Newell Normand:  PPP deadline looms large, then forgiveness kicks in

money

Guy Williams, president of Gulf Coast Bank and Trust joined Newell Normand for their popular weekly money information and advice segment about PPE, SBA and more. 

After they chat about Guy Williams’ week off and motorcycle ride around Oregon, Newell puts a little vacation envy in check, then jumps right in, “There’s been a lot of guidance issued by the SBA and the Treasury, what’s the latest in relation to the PPP (Payroll Protection Program).  

 “Lots of things going on.  The final, final day to apply is August 8th, and we really have seen applications just drop to a trickle.  Most people are already in, and it’s hard to get things done this late in the game.  August 10th is when the forgiveness portal will open, and most of us (banks) have automated that process, so we’re going to be ready to submit people for forgiveness starting August 10th.  Those are the two key PPP deadlines.” 

Williams then talks about another post-Covid-19 initiative that hasn’t quite caught on with consumers.  “The Main Street Lending Program is just not kicking off with enough enthusiasm. Nationwide there are only 20 million approved loans so far,” said Williams. (We have a handful at the bank, maybe two hands full of applications for processing.)  “It’s a pretty rigorous program, so I suspect they may change the guidelines on that, because right now it’s just not getting much enthusiasm.  I say 20 million nationwide is just literally a drop in the bucket.”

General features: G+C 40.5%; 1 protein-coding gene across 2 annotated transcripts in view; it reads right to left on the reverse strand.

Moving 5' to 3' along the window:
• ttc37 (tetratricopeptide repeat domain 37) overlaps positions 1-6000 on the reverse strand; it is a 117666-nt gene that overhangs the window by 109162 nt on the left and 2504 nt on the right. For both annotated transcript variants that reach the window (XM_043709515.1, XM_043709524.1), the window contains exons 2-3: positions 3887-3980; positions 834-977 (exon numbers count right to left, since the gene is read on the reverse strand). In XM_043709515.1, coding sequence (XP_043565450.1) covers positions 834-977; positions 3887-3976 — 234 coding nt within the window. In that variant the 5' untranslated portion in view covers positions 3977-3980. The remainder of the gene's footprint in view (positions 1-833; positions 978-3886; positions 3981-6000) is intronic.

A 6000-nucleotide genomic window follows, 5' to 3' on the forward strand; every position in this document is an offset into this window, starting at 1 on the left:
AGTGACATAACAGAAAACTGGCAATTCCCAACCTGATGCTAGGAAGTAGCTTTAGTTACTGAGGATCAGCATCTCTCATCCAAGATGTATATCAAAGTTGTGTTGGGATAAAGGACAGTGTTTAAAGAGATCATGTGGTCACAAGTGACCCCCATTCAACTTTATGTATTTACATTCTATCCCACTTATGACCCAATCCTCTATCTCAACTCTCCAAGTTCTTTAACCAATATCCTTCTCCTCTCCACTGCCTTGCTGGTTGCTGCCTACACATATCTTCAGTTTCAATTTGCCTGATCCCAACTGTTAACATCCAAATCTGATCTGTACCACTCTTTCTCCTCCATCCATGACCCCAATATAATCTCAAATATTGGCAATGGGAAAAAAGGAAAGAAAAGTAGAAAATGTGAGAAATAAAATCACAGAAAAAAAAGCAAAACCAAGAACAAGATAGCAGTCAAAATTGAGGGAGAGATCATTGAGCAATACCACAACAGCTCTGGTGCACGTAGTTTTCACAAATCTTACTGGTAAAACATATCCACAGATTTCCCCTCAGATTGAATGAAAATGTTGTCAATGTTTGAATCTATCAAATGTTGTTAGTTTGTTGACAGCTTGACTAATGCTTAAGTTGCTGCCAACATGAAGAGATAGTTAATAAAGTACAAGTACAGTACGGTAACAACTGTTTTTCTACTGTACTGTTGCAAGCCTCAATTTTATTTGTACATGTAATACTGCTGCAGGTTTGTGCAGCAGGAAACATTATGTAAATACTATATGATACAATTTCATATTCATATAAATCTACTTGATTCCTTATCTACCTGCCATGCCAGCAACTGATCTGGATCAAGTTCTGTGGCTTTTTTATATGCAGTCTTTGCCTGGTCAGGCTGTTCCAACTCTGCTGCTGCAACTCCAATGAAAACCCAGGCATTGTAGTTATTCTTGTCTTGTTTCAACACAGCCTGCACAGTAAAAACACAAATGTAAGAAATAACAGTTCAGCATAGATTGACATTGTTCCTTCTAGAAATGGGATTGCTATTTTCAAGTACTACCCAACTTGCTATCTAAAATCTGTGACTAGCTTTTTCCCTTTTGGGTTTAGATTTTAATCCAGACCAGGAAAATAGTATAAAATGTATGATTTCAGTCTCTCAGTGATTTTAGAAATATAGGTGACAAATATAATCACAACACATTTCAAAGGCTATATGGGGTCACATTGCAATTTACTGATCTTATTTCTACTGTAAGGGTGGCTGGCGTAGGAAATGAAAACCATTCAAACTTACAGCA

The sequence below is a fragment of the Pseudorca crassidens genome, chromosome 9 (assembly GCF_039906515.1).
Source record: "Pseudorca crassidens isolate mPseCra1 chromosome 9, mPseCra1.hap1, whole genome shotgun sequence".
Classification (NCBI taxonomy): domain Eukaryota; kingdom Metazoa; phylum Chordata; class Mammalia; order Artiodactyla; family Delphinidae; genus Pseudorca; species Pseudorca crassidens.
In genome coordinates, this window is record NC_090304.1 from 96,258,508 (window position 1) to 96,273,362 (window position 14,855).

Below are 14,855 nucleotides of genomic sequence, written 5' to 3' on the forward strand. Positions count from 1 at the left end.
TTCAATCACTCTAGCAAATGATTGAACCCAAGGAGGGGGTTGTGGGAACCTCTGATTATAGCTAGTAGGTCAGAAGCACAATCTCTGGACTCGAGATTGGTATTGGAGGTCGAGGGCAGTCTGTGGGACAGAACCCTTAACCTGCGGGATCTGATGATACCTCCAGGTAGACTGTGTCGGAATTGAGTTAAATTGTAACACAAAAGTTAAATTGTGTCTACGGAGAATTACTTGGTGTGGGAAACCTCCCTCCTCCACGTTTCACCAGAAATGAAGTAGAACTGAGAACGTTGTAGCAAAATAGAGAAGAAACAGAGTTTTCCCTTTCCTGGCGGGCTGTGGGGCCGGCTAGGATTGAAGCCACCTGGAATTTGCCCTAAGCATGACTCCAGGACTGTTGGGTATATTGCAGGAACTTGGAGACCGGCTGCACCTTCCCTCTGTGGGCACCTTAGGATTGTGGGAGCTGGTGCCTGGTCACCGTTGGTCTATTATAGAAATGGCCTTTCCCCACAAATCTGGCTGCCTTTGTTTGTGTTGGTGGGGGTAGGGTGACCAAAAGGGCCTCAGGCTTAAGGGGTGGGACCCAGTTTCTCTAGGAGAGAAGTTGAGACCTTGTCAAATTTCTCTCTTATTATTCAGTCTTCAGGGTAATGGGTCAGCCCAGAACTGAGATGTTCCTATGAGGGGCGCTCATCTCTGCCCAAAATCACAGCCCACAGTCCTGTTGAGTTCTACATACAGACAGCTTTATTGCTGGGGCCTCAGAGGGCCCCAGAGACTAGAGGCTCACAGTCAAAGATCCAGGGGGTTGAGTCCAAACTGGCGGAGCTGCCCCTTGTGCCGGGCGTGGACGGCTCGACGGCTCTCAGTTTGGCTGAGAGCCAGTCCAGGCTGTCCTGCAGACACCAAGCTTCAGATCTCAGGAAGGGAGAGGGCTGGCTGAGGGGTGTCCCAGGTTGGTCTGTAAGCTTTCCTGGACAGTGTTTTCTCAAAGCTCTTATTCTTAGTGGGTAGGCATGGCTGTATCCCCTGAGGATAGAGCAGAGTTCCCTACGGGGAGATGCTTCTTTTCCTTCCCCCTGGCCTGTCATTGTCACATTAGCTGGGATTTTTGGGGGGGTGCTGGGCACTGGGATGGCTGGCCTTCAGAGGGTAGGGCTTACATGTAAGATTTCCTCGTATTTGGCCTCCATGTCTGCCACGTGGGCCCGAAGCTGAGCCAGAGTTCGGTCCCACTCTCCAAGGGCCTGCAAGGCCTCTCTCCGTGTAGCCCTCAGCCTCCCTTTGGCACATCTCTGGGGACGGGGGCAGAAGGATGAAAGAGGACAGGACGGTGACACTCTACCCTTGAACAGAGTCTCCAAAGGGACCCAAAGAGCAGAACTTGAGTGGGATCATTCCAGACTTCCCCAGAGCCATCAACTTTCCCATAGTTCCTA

Williams went on to explain that the Main Street Lending Program is designed by the Federal Reserve.  He suggests that might be one of the challenges, “They’re not used to direct lending; they normally lend just to banks.  The result is they’ve created a program that is designed to be a five-year program.  First year no payments.  Second year interest only.  Then the last three years you have to pay it in full monthly.”  

Williams says the parameters for the Main Street Lending Program are pretty straight forward, “The companies that apply have to have been profitable before March.  So you had to have had good income beforehand, and you just had to have had a temporary setback because of the virus.  It’s a fully underwritten program.  The Federal Reserve will buy 95% of the loan, but the bank owns 5%.  There is no forgiveness, so the loan has to be repaid.  If the loan is charged off, the bank loses the 5%; the Federal Reserve loses the other ninety-five,” said Williams.  

Guy Williams reiterated that the Main Street Lending Program is fully underwritten, so all the credit standards apply.  He says the hurdle a lot of companies are running into…you have to able to make the 36 monthly payments.  You also can’t use it to refinance debt.  Williams says, “You can use it for operating expenses.  You can use it to make monthly payments on debt, but you can’t refinance existing debt.”  

Newell and Guy Williams also discuss the next round of assistance from D.C., including a possible stimulus check of about $1,200 dollars per person.  

Guy also floats a fascinating suggestion for Republicans and Democrats regarding their proposed bills of approximately one trillion and three trillion dollars. One would put $11,000 dollars in the pockets of a 4-person family.  The other $34,000.